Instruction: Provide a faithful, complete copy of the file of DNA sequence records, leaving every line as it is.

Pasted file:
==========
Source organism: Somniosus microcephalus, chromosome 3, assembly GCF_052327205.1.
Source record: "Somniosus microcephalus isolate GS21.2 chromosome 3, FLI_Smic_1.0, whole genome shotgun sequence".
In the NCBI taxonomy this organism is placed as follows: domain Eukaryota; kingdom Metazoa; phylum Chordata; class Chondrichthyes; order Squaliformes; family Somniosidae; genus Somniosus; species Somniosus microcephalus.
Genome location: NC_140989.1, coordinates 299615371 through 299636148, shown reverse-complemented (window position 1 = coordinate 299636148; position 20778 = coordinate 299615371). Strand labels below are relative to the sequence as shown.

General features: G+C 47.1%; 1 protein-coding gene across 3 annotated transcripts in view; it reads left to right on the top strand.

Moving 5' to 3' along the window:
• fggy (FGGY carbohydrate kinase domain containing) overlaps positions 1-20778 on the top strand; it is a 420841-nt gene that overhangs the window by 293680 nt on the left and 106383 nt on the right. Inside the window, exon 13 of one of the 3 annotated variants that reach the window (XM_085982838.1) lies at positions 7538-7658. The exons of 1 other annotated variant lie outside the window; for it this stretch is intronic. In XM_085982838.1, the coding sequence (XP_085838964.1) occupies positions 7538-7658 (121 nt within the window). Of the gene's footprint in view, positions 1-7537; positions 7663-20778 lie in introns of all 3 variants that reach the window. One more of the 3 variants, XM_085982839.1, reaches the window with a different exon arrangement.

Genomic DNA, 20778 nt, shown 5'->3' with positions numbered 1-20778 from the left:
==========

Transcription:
Source organism: Somniosus microcephalus, chromosome 3, assembly GCF_052327205.1.
Source record: "Somniosus microcephalus isolate GS21.2 chromosome 3, FLI_Smic_1.0, whole genome shotgun sequence".
In the NCBI taxonomy this organism is placed as follows: domain Eukaryota; kingdom Metazoa; phylum Chordata; class Chondrichthyes; order Squaliformes; family Somniosidae; genus Somniosus; species Somniosus microcephalus.
Genome location: NC_140989.1, coordinates 299615371 through 299636148, shown reverse-complemented (window position 1 = coordinate 299636148; position 20778 = coordinate 299615371). Strand labels below are relative to the sequence as shown.

General features: G+C 47.1%; 1 protein-coding gene across 3 annotated transcripts in view; it reads left to right on the top strand.

Moving 5' to 3' along the window:
• fggy (FGGY carbohydrate kinase domain containing) overlaps positions 1-20778 on the top strand; it is a 420841-nt gene that overhangs the window by 293680 nt on the left and 106383 nt on the right. Inside the window, exon 13 of one of the 3 annotated variants that reach the window (XM_085982838.1) lies at positions 7538-7658. The exons of 1 other annotated variant lie outside the window; for it this stretch is intronic. In XM_085982838.1, the coding sequence (XP_085838964.1) occupies positions 7538-7658 (121 nt within the window). Of the gene's footprint in view, positions 1-7537; positions 7663-20778 lie in introns of all 3 variants that reach the window. One more of the 3 variants, XM_085982839.1, reaches the window with a different exon arrangement.

Genomic DNA, 20778 nt, shown 5'->3' with positions numbered 1-20778 from the left: